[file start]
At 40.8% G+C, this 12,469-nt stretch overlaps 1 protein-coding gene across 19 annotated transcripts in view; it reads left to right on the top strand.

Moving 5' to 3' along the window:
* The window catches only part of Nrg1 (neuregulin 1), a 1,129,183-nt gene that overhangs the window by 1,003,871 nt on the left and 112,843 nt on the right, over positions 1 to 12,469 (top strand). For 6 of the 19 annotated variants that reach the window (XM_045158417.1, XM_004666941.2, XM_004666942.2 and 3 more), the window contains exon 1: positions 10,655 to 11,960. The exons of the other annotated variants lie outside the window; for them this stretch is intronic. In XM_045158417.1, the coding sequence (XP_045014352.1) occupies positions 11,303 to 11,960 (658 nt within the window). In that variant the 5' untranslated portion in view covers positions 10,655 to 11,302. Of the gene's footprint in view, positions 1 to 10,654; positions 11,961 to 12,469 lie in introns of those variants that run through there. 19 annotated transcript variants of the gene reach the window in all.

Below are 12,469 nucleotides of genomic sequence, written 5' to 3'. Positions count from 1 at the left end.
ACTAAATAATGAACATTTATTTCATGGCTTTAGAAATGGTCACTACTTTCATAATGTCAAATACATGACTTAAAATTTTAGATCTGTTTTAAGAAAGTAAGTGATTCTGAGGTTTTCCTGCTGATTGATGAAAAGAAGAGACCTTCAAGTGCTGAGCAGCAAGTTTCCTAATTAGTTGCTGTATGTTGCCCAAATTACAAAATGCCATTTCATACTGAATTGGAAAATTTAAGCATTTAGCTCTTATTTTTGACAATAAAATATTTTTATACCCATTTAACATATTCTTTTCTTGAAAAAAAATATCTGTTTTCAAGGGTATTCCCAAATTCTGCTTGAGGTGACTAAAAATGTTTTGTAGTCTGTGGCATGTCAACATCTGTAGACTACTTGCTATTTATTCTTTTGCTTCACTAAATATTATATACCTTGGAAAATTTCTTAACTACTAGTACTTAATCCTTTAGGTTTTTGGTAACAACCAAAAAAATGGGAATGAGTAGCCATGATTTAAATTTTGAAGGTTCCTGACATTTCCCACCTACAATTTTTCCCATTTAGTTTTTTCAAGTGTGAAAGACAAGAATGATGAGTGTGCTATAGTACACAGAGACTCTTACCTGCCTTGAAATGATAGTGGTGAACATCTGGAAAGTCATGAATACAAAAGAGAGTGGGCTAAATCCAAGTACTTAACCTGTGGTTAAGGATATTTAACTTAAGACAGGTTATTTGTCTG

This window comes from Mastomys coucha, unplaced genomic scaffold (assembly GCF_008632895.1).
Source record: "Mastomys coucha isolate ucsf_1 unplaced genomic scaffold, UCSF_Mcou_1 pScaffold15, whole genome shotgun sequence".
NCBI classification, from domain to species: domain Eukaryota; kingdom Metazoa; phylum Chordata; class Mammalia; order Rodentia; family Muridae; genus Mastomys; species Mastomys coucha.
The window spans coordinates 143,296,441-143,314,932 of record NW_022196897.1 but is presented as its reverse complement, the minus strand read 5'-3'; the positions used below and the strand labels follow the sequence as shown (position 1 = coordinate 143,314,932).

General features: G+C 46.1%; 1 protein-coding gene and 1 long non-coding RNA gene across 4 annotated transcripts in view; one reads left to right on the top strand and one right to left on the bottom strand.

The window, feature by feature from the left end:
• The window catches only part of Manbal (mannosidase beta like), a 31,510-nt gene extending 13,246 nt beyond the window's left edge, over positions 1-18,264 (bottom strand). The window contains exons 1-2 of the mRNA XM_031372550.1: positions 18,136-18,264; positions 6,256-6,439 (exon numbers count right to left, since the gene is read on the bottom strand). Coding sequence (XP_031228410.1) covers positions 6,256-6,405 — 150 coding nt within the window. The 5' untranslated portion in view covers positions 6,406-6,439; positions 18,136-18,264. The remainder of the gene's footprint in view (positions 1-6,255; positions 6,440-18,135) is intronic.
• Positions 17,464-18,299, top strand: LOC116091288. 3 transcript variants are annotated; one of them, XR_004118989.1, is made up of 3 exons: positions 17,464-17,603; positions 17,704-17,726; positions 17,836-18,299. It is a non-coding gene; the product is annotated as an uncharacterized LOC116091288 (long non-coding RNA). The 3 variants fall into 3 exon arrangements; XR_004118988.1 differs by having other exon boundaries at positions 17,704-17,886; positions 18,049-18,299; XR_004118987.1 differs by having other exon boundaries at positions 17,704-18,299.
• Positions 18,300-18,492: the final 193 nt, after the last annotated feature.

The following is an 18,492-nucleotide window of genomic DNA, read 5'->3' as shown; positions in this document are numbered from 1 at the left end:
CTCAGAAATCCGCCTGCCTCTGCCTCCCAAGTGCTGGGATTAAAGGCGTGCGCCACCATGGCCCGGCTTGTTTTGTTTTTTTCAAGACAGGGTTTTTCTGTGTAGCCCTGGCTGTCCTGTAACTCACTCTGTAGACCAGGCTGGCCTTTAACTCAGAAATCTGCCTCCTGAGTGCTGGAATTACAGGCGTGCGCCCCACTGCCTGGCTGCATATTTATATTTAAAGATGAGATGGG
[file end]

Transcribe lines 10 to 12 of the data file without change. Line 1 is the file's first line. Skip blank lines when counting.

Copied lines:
General features: G+C 46.1%; 1 protein-coding gene and 1 long non-coding RNA gene across 4 annotated transcripts in view; one reads left to right on the top strand and one right to left on the bottom strand.

The window, feature by feature from the left end:
• The window catches only part of Manbal (mannosidase beta like), a 31,510-nt gene extending 13,246 nt beyond the window's left edge, over positions 1-18,264 (bottom strand). The window contains exons 1-2 of the mRNA XM_031372550.1: positions 18,136-18,264; positions 6,256-6,439 (exon numbers count right to left, since the gene is read on the bottom strand). Coding sequence (XP_031228410.1) covers positions 6,256-6,405 — 150 coding nt within the window. The 5' untranslated portion in view covers positions 6,406-6,439; positions 18,136-18,264. The remainder of the gene's footprint in view (positions 1-6,255; positions 6,440-18,135) is intronic.